Given that some Jewish families—both those who do a lot and those who do almost nothing—often don’t discuss why, perhaps in the end my kids are getting a better education after all.

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Bill is turning out to be a charming boy.  At 21 months he is smallish and skinny, but with hazel eyes, a winning smile, and an irresistible giggle, he has also begun cultivating the social graces the Cap’n and I hold so dear.  (Read about ’em here, here, and here.)  When I sneeze, he says, “Ah-too, Mama.”  When he asks for more of something and I prompt him, he says, “Peez, Mama.”  And he regularly says “da-da” (infantese for todah, or “thank you” in Hebrew) when given something, with no prompting.

So for those out there who think teaching children manners can wait until they’re in school, or in the army, or never, I would like to point out that not only can babies be taught manners at an early age, but that even boys are educable.  (That last was the Cap’n’s observation.)

So parents of eligible daughters, begin placing your bids for my boy now.

And enrollment in Auntie Shim’s Etiquette Boot Camp begins this summer.

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I drive to the Yellow Hill near Alon Shvut in Gush Etzion a few times a week, taking the kids to swim lessons or gymnastics.  Our route there frequently passes Arab shepherds herding goats or sheep, speeding Arab taxis ferrying passengers between Hebron and Bethlehem, Arabs on horseback or driving donkey-drawn carts.

Somehow, these sights often inspire commentary from Peach (the only political animal among my children so far).  The other day, while driving with my kids in the car, Peach announced, “I hate Arabs.”

It’s difficult sometimes to temper my young children’s reactions to the things they hear around them.  A family we know lost their son, murdered at the Mercaz HaRav yeshiva a few years ago.  The murderer?  An Arab.  The four people killed in a car just south of here in August were killed by an Arab.  The security fence (some sections of which appear as a wall around here) was built to keep out Arab terrorists.  The people who demand that we stop building in our yishuv so they can fritter away more time not making peace with us?  Arabs.

Nevertheless, I don’t like the word “hate.”  It’s very strong, and there is nothing essentially hateful in an Arab.  They are human beings, like we are.  They eat, sleep, learn, work, love and live much as we do.  They are as much God’s creation as we are, and I don’t think it’s right to hate them.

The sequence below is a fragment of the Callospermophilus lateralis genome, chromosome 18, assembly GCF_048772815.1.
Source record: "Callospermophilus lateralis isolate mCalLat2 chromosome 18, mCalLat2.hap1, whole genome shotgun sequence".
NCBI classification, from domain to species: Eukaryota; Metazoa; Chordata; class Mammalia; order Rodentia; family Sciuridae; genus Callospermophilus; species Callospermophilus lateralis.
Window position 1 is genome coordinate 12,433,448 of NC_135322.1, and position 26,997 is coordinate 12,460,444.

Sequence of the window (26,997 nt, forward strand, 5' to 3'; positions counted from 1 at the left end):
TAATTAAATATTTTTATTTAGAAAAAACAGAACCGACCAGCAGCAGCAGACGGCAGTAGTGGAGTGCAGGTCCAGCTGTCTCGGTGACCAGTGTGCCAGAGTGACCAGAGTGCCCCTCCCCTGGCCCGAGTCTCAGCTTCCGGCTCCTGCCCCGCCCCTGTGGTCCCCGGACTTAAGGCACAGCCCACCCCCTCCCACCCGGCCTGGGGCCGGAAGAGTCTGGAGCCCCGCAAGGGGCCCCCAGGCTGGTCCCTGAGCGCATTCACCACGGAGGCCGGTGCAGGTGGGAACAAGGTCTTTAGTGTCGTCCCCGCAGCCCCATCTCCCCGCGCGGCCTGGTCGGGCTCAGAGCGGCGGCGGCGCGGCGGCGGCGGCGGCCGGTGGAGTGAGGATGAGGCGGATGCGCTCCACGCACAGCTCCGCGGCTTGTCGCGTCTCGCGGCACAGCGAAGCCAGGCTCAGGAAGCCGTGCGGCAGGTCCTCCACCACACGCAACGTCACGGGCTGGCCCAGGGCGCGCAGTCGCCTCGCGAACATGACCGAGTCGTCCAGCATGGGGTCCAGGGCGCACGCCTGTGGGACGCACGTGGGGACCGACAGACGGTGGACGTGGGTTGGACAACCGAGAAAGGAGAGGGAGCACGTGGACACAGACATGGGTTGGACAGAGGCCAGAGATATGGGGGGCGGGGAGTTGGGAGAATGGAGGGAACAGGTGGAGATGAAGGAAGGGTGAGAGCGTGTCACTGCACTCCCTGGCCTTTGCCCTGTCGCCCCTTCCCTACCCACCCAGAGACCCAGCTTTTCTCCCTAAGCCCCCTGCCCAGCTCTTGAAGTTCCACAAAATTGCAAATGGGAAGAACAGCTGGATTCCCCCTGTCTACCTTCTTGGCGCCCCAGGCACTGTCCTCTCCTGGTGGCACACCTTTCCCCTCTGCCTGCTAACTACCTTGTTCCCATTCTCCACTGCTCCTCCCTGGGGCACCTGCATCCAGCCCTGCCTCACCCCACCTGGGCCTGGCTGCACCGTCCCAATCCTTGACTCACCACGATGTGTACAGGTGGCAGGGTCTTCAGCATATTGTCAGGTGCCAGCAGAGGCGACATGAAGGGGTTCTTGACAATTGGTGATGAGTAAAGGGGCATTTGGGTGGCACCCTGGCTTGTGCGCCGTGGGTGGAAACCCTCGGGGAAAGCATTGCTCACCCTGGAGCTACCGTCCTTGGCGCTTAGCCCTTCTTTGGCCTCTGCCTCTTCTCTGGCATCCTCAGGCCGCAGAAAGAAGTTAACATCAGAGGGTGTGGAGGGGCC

What I do sanction is anger at their leadership, those who would harm us or poison others against us, and suspicion of them in general.  While there may be some who don’t deny the right of Jews to live in their ancestral homeland, this study done by the Israel Project indicates that most Arabs in Gaza and the West Bank would like to see Israel disappear and be replaced by a Palestinian state.  This isn’t shocking to me, or even surprising.  I don’t blame them, because honestly, I feel the same about them.  I was honest with Peach when I told her that if I were to wake up tomorrow morning and this land would be magically empty of Arabs, I would breathe a sigh of relief, much of my low-grade but ever-present anxiety would melt away, and I would feel utterly joyous.  I don’t want them dead, or harmed in any way.  I want them safely, comfortably settled with dignity—somewhere else.

This, I would point out, is more than can be said for most Arabs.  Violence against Jews is common currency in Arab society and shedding Jewish blood scores major brownie points.  (Consider the fact that this Arab man, released from prison and accused by others in his community of being a collaborator, sought to restore his own reputation by stabbing a Jewish woman.)  In addition, while I’m honest about the facts of what happens in Israel with Peach, I try to discourage her from hating even those who wish us dead and  I certainly don’t teach her hateful, nasty, biologically absurd ideas about our enemies being descended from pigs and monkeys the way Arabs teach their children about Jews.

Perhaps because I deliberately keep my views about Arabs complex and murky, I can tell that Beans is sometimes confused.  She has at least one Arab man working at her school, and she speaks of him as a friendly person.  She is also eager to learn to speak Arabic.  When I asked her why, she wasn’t sure, only that she seemed to think that it makes sense living where we live to understand each other.  Yet at the same time, knowing what some Arabs have done (such as tried to blow up our little supermarket in Efrat years ago), she feels nervous around Arabs she doesn’t know.  When I take her to the Rami Levi supermarket at the Gush Etzion Junction where Jews and Arabs work and shop alongside one another, she often asks softly if a group of Arab men entering the store in front of us are Arabs.  The answer is usually yes, but I also point out to her that the security guard has a metal detector wand which he waves around every Arab man’s waistline, front and back, to prevent anyone with an explosive belt from entering the building.  I don’t know if that makes her feel better (or me, for that matter), but I try to show her that while Arabs are allowed to shop in Jewish-owned stores, given the past behavior of some Arabs THEY are the ones who get the wand treatment, and I (a woman with fair hair and skin, young children in tow, and only a small pack around my waist outside my shirt) do not.